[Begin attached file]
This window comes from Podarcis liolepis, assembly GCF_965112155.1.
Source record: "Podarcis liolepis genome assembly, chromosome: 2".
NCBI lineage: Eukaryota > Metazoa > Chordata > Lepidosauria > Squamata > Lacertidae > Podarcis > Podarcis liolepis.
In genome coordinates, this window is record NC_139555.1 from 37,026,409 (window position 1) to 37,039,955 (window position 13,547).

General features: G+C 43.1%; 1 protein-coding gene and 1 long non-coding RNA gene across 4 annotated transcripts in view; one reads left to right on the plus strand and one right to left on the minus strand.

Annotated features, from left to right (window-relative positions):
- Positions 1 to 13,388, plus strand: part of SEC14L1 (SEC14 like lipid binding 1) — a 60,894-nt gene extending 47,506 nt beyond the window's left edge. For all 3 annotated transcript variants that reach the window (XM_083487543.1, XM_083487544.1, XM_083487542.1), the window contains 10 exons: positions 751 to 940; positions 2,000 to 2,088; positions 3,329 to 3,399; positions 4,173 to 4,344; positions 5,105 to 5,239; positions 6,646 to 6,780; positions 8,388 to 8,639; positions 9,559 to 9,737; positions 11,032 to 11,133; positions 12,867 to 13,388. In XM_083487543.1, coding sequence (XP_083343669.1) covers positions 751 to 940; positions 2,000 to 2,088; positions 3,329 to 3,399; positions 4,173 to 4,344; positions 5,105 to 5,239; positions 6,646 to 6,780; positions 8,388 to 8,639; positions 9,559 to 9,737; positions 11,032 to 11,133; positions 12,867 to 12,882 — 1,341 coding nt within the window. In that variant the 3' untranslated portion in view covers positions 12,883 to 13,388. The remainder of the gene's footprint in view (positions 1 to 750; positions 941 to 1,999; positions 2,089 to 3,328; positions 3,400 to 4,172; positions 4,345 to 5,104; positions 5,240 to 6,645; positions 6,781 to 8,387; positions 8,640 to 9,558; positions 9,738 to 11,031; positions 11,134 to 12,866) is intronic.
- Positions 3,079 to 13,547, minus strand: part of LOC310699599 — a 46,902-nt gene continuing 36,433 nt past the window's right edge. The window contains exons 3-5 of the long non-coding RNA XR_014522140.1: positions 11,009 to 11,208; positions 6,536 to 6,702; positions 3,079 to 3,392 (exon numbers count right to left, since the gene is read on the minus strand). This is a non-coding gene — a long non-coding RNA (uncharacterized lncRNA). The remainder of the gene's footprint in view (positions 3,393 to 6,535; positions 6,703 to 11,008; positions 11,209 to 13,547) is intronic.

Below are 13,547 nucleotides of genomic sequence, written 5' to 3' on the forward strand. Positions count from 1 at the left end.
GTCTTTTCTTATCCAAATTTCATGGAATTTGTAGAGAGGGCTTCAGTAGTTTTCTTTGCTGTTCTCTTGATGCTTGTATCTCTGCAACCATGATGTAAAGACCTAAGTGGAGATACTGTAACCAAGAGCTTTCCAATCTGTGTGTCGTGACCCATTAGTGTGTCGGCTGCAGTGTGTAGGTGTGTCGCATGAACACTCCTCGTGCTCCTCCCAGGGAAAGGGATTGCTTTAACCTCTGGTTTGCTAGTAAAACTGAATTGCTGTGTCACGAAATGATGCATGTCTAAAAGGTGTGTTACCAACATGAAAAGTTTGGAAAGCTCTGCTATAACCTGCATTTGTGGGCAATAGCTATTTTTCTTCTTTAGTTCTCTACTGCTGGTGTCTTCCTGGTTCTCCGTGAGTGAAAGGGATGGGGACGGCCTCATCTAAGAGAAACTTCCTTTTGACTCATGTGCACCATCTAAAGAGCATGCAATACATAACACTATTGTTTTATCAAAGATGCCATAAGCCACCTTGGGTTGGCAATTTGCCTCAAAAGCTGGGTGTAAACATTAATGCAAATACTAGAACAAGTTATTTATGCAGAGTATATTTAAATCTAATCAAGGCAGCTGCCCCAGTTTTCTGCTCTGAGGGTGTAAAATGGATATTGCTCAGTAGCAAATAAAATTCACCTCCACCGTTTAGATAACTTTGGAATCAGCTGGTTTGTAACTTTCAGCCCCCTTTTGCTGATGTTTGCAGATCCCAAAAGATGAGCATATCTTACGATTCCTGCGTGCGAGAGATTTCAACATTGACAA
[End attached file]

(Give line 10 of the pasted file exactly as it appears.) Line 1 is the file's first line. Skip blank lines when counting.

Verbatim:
GTCTTTTCTTATCCAAATTTCATGGAATTTGTAGAGAGGGCTTCAGTAGTTTTCTTTGCTGTTCTCTTGATGCTTGTATCTCTGCAACCATGATGTAAAGACCTAAGTGGAGATACTGTAACCAAGAGCTTTCCAATCTGTGTGTCGTGACCCATTAGTGTGTCGGCTGCAGTGTGTAGGTGTGTCGCATGAACACTCCTCGTGCTCCTCCCAGGGAAAGGGATTGCTTTAACCTCTGGTTTGCTAGTAAAACTGAATTGCTGTGTCACGAAATGATGCATGTCTAAAAGGTGTGTTACCAACATGAAAAGTTTGGAAAGCTCTGCTATAACCTGCATTTGTGGGCAATAGCTATTTTTCTTCTTTAGTTCTCTACTGCTGGTGTCTTCCTGGTTCTCCGTGAGTGAAAGGGATGGGGACGGCCTCATCTAAGAGAAACTTCCTTTTGACTCATGTGCACCATCTAAAGAGCATGCAATACATAACACTATTGTTTTATCAAAGATGCCATAAGCCACCTTGGGTTGGCAATTTGCCTCAAAAGCTGGGTGTAAACATTAATGCAAATACTAGAACAAGTTATTTATGCAGAGTATATTTAAATCTAATCAAGGCAGCTGCCCCAGTTTTCTGCTCTGAGGGTGTAAAATGGATATTGCTCAGTAGCAAATAAAATTCACCTCCACCGTTTAGATAACTTTGGAATCAGCTGGTTTGTAACTTTCAGCCCCCTTTTGCTGATGTTTGCAGATCCCAAAAGATGAGCATATCTTACGATTCCTGCGTGCGAGAGATTTCAACATTGACAA